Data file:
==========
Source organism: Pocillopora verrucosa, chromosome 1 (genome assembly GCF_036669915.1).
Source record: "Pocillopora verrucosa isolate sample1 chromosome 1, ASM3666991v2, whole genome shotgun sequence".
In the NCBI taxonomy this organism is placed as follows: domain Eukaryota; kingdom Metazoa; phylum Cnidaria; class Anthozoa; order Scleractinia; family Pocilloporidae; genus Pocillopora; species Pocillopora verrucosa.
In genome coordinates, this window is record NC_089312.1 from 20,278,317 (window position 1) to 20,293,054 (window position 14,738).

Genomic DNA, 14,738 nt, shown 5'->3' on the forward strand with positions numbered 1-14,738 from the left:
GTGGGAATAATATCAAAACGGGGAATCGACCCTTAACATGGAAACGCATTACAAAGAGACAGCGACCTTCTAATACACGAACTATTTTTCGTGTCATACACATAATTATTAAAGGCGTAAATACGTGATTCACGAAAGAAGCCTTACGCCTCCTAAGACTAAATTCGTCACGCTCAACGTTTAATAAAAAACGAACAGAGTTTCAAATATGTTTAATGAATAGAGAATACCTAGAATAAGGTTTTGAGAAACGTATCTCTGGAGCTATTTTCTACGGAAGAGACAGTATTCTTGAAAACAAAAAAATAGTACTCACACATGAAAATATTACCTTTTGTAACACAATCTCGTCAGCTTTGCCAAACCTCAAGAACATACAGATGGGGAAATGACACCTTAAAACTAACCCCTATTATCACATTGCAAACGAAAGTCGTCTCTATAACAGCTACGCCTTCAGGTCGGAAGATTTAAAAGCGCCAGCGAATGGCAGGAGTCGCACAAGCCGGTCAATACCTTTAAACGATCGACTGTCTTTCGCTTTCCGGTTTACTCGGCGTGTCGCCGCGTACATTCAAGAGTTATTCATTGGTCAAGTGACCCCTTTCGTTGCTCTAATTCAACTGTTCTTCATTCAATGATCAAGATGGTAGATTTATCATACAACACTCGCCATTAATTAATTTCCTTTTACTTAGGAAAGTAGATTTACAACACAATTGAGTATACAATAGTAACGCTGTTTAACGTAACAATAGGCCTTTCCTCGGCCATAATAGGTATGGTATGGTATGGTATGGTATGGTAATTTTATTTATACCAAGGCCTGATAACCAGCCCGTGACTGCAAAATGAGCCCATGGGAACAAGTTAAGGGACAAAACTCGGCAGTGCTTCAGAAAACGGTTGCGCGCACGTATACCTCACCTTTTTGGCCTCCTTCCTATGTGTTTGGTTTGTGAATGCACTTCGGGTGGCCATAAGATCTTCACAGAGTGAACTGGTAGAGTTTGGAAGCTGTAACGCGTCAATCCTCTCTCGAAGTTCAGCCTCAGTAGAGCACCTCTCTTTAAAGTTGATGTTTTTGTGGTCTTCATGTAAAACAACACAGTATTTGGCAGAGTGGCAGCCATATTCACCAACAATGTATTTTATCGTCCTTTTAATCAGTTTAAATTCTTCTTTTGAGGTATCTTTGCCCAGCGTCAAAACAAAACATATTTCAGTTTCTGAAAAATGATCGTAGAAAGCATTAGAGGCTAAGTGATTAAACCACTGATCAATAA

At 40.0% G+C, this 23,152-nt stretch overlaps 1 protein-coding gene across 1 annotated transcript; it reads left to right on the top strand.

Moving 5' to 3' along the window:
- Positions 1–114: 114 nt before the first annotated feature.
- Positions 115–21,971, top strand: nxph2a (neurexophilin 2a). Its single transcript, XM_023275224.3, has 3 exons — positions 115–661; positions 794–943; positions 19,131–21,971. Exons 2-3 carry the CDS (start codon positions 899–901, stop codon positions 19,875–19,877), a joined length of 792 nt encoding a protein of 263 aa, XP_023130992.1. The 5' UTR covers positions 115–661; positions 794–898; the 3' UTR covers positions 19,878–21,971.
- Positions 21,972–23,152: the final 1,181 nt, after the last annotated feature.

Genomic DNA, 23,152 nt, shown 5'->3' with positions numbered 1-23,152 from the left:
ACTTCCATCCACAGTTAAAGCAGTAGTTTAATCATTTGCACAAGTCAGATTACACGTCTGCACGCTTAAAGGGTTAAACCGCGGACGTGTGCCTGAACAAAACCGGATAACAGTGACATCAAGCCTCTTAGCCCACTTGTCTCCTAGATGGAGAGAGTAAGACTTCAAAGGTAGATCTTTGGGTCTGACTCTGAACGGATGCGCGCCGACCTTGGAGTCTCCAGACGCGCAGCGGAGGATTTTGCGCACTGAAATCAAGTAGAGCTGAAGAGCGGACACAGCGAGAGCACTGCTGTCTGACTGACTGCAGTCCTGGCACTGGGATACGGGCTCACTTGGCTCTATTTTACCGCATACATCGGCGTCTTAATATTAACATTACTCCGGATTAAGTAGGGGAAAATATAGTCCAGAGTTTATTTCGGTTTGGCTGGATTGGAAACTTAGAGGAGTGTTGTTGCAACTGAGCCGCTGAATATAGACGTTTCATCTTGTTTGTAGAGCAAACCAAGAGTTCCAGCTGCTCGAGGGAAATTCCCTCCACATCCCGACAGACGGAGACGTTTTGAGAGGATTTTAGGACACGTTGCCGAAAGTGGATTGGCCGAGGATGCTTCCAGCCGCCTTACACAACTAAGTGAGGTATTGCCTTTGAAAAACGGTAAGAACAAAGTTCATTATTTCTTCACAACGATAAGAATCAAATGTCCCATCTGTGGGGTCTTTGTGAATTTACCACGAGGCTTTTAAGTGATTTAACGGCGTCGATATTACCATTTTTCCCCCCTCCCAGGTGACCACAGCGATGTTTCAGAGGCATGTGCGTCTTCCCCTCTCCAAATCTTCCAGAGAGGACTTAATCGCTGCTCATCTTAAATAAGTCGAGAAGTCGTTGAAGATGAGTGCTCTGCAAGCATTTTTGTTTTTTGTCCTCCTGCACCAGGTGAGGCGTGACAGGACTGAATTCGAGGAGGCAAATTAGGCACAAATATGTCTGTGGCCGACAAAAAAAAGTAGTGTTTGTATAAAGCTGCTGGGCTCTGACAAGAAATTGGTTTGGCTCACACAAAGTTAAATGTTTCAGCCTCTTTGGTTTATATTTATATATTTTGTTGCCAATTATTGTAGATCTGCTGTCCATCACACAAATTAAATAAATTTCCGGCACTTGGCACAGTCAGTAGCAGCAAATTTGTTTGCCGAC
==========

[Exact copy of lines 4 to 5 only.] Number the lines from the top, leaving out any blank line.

In genome coordinates, this window is record NC_089312.1 from 20,278,317 (window position 1) to 20,293,054 (window position 14,738).

Genomic DNA, 14,738 nt, shown 5'->3' on the forward strand with positions numbered 1-14,738 from the left: